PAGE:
4.1.3 Accessing Sub-Script Results

A sub-script may simply execute some actions (e.g. activating study cases, changing model
parameters, etc), but sub-scripts may also produce results as either variables or objects. These
results are defined as parameters in the Results page of the DPL command object. Consider
the results parameter S defined in the script calc power below:

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Once the script is executed, the result parameter S is stored in the script object and can be
accessed like any other object parameter, e.g.
double app_power;

app_power = calc_power:S;

This is the explicit approach to accessing results from a sub-script object.

However, like passing arguments to a sub-script, there is also an implicit approach using the
Execute (arguments, results) method. In the implicit approach, the execute command is used
firstly with the sub-script arguments (input parameters in the order that they are presented in
the DPL command object) and then with the variables to store the results.

This is best illustrated by example. In the snippet below, we pass the input arguments P=4 and
Q=3 and then store the results in the variable app power (of type double):
double app_power;

calc_power.Execute(4,3,app_power);

4.2 Vectors, Maps and Matrices

Vectors, maps and matrices can be created and manipulated in one of four types:

IntVec: a vector of decimal numbers (of type double)


IntDplvector: a vector of objects, sets, integers, strings or decimal numbers

IntMat: a matrix of decimal numbers (of type double)


IntDplmap: a vector of objects, sets, integers, strings or decimal numbers mapped to key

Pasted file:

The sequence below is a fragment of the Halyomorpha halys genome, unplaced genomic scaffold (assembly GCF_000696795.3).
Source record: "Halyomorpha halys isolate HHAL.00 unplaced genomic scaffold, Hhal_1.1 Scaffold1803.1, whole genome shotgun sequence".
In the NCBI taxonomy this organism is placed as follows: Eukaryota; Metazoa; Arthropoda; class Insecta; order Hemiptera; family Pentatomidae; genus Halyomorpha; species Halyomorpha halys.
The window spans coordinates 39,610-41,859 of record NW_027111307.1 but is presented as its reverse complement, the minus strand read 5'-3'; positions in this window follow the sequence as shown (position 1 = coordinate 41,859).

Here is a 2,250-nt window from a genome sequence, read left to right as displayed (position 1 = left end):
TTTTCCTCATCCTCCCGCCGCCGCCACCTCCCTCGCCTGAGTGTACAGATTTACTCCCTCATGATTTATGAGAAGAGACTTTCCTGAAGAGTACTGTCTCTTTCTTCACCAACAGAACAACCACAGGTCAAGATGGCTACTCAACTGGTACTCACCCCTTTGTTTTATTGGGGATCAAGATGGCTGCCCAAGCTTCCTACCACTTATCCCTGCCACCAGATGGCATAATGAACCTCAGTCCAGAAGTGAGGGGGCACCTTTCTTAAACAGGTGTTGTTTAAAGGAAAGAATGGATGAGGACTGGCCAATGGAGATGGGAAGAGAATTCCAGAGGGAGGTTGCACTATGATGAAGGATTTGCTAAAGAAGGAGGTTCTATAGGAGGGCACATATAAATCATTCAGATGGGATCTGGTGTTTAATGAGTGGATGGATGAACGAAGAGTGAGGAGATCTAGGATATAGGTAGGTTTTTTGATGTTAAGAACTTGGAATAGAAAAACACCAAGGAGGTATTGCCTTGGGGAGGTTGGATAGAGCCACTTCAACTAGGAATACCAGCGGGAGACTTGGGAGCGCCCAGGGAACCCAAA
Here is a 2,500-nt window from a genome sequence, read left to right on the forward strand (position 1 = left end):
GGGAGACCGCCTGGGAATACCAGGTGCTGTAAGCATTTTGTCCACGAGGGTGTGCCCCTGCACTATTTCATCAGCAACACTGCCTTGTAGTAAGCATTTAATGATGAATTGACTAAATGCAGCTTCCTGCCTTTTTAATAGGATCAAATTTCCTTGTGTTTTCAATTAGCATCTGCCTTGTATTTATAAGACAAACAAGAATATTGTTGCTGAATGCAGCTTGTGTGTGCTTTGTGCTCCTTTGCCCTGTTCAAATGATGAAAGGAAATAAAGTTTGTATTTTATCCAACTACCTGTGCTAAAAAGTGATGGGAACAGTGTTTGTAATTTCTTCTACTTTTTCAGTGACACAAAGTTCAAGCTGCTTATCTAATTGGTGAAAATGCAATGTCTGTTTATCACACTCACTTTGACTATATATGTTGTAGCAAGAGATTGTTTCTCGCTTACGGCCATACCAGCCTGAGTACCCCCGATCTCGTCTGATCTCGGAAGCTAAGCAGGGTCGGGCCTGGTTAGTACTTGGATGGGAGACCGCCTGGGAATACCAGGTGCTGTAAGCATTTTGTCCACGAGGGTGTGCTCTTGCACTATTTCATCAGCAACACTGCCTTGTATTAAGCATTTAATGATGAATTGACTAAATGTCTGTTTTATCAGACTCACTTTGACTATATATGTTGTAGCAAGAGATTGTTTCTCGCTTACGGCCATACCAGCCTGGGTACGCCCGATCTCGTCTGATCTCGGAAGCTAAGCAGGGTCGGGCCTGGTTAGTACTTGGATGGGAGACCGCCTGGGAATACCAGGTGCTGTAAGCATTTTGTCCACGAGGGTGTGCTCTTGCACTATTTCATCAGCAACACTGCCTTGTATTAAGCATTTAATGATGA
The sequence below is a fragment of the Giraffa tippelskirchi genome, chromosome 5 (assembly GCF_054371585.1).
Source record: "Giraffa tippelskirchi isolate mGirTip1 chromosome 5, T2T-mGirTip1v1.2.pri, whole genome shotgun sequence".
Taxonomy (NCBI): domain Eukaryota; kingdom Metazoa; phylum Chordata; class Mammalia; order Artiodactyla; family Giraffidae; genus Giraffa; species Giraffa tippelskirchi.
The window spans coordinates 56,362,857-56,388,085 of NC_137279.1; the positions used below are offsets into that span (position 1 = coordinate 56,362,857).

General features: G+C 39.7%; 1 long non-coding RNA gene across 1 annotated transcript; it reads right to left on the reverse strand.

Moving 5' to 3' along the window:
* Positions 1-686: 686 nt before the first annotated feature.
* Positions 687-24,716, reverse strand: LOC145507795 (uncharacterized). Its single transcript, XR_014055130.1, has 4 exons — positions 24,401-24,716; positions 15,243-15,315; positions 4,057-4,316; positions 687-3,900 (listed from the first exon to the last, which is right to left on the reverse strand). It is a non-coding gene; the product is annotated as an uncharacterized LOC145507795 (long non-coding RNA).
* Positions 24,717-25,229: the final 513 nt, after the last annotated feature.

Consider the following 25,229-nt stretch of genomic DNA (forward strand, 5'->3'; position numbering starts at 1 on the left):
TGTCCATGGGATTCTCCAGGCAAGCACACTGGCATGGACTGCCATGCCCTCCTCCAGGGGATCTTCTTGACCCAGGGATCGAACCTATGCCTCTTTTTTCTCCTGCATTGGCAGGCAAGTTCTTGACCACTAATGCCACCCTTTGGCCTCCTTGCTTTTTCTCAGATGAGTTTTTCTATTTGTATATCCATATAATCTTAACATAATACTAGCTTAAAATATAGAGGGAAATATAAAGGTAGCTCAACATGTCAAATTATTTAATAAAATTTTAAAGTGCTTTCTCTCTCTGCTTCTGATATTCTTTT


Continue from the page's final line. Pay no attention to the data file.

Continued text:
values

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4.2.1 Vectors

There are two types of vectors that can be used in PowerFactory : IntVec and IntDplvector.

IntVec is used to describe arrays of decimal numbers. IntDplvector is a more general purpose
vector that can describe an array / container of objects, sets, strings or numbers:

The other key differences between the two vector types are as follows:

IntVec objects can be edited manually in the data manager, whereas IntDPLvector objects
can only be manipulated within a DPL script.

The first item in IntVec objects is at index 1, while in IntDplvector objects, it is at index 0
IntDplVector objects have no resizing functionality, and the vector size grows (or shrinks)
organically with item insertions and removals.
IntDplVector objects have a reverse lookup feature, i.e. one can find the index number of
a vector item

IntDplVector objects are sortable.

Note that the values in an IntDplVector must have the same type. The first value inserted into
the IntDplVector determines the type. For example, if you insert an object, then all other values
in the vector must also be of type object.

The functions and usage of IntVec and IntDplVector objects are shown in the table below:

Function IntVec IntDplVector


Initialise a vector Init(n) Clear()

Example: Vec.Init(5) Example: DplVec.Clear()

Initialises a vector with 5 Empties the vector of all items.


items and sets all item The size of the vector is null / 0.
values to 0
Get value at index i Get (i) Get (i)

Example: x = Example: x = Vec.Get(0)


Vec.Get(1)
Get the value of the first item
Get the value of the first and put it into variable x.
item and put it into
variable x.

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Function IntVec IntDplVector


Set value at index i Set (i, value) Insert (i, item)

Example: Vec.Set(3, Example:


2.5) Vec.Insert(1,oBus)

Sets the value 2.5 into Puts the object oBus into the
the vector at index 3 vector at index 1
Resize vector to size n Resize (n) N/A

Example:
Vec.Resize(3)

Resizes the vector to 3


items. All additional items
are set to 0 .
Get number of items in vector Size() Size()

Example: x = Example: x = Vec.Size()


Vec.Size()
Gets the number of items in the
Gets the number of items vector and puts it into variable x.
in the vector and puts it
into variable x.
Add item to the end of a vector N/A Insert (item)

Example: DplVec.Clear()

Adds the object oBus to the


end of the vector. This
increases the size of the vector
by 1.
Remove item at index i N/A Remove (i)

Example: Vec.Remove(3)

Removes the item at index 3.


This reduces the size of the
vector by 1.
Find the index of item x in the N/A IndexOf (x)
vector (reverse lookup)
Example: i =
Vec.IndexOf(x)

Returns the index of item x